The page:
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FGCU, SCCF Marine Lab resume oyster spat research

By SCCF - | Jun 9, 2021

SCCF FGCU Assistant Professor Melissa May collects bivalve larvae.

The Sanibel-Captiva Conservation Foundation reported that it has been teaming up with two Florida Gulf Coast University professors to continue research on oysters in the region. The goal is to study larval transport, distribution and settlement, which are key components of oyster reef restoration.

To reproduce, oysters spawn tiny larvae that move through the water and settle on a surface. The source of larvae and their eventual fate in the bay can help prioritize areas for future restoration projects. The SCCF has established sites for collecting data on oyster spat — juvenile — settlement along the salinity gradient. Sampling is conducted during the oyster spawning season, which is from May to November, and field expeditions will occur at two-week intervals.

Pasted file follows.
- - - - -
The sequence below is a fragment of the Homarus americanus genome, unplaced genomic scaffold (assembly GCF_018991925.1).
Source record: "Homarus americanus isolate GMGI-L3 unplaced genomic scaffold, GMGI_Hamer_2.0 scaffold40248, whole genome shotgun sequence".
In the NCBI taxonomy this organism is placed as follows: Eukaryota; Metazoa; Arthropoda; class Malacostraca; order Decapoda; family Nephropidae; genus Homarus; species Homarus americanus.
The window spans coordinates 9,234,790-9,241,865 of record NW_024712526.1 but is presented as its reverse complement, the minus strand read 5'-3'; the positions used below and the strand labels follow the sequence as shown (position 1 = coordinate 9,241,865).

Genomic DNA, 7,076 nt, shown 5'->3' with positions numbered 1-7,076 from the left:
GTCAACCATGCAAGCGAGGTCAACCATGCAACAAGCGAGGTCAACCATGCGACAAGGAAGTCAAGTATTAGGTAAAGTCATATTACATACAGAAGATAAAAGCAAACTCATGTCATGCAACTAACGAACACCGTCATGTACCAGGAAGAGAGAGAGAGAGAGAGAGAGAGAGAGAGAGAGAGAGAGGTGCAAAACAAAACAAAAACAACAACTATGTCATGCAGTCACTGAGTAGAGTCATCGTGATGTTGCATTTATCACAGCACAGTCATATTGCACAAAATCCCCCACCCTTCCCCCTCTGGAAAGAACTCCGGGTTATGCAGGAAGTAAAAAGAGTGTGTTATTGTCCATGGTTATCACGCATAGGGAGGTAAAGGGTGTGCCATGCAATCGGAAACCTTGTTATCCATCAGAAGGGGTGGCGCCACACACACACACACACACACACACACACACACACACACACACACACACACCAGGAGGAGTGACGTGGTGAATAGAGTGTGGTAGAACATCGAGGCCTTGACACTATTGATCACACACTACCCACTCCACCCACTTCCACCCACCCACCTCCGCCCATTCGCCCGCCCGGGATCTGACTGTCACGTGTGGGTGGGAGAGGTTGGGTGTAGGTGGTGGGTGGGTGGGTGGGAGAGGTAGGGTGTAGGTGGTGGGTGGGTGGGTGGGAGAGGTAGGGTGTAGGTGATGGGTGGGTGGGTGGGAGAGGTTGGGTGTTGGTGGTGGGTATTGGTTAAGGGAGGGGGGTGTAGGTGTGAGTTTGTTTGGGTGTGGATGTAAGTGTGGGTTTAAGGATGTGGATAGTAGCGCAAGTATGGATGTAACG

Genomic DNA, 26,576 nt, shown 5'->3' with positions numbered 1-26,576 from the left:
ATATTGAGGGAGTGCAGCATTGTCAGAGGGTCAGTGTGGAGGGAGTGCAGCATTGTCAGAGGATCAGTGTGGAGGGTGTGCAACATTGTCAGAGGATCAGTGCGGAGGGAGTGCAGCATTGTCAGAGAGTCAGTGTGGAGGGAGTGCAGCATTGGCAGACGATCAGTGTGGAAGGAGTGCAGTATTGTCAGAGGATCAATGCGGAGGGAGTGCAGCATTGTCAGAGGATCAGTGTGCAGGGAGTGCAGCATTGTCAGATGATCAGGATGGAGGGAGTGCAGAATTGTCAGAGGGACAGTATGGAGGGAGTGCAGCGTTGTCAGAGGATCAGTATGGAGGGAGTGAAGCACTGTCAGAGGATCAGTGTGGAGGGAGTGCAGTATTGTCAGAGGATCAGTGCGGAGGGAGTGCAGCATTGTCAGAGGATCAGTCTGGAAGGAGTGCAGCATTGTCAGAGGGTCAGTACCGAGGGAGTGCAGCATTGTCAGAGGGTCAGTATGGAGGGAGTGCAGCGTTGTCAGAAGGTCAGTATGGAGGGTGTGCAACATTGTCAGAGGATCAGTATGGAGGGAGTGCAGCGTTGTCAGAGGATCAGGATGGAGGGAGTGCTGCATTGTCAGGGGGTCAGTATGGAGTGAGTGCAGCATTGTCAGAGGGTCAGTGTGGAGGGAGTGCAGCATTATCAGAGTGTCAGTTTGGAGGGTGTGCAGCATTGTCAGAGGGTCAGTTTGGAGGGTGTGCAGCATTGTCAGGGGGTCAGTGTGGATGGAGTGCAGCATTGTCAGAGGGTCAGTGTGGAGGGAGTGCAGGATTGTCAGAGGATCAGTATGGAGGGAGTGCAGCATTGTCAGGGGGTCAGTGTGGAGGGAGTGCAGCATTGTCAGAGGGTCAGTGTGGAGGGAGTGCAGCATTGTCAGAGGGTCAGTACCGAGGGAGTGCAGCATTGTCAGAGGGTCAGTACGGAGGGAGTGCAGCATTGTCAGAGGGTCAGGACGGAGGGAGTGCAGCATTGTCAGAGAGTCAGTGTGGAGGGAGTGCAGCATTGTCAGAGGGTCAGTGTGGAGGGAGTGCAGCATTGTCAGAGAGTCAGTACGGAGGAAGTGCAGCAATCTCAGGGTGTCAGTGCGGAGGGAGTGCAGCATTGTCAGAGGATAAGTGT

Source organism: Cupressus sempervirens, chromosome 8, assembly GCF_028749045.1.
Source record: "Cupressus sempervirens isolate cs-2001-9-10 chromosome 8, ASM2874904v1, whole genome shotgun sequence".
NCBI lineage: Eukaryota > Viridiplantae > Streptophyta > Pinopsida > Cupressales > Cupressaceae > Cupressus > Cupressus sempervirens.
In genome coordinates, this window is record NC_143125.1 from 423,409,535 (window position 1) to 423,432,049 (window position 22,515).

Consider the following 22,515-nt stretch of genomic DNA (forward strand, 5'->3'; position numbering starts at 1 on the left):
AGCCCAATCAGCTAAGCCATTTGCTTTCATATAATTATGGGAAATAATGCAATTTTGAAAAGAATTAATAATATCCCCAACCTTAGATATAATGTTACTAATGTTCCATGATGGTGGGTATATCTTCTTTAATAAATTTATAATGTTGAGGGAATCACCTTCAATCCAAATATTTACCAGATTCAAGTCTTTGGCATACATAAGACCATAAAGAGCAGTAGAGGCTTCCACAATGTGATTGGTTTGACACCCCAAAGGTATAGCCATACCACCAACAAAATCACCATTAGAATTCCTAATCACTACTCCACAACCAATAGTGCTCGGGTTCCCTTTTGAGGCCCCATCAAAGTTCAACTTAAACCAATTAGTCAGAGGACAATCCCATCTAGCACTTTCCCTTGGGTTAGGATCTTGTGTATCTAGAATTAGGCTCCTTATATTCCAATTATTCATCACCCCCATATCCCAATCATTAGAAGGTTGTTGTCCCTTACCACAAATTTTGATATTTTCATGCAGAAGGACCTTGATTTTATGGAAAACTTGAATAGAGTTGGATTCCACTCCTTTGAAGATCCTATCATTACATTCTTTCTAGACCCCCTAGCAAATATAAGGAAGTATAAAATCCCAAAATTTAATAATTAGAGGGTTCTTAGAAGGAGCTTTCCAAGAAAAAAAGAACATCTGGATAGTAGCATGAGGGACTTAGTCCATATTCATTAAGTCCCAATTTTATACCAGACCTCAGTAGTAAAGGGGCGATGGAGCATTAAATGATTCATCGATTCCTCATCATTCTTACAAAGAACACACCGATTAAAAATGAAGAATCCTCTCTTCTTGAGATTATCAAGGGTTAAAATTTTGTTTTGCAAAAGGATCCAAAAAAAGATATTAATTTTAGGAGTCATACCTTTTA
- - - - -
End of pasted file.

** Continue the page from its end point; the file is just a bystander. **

FGCU Associate Marine Science Professor Felix Jose has developed a 3-D hydrodynamic model that predicts tidal currents and the influences of the Caloosahatchee River flows. The model is coupled with an oyster larval transport model that can predict the movement and distribution of larvae.

FGCU Assistant Professor Melissa May uses molecular techniques, including DNA and RNA, to study mollusk and bivalve physiology. She is developing DNA-based markers to distinguish oyster larvae from other bivalve larvae.

Several undergraduate students are also assisting and learning about how to conduct marine biology research focused on restoring water quality in the region.

SCCF Oyster shells are hung from PVC to determine the number of oyster spat that settle in a two-week period.

The SCCF reported that healthy oyster populations and seagrass beds are vital to the health of estuarine ecosystems. Excessive freshwater discharges from Lake Okeechobee and the Calooshatchee watershed have resulted in declines of the critical habitats.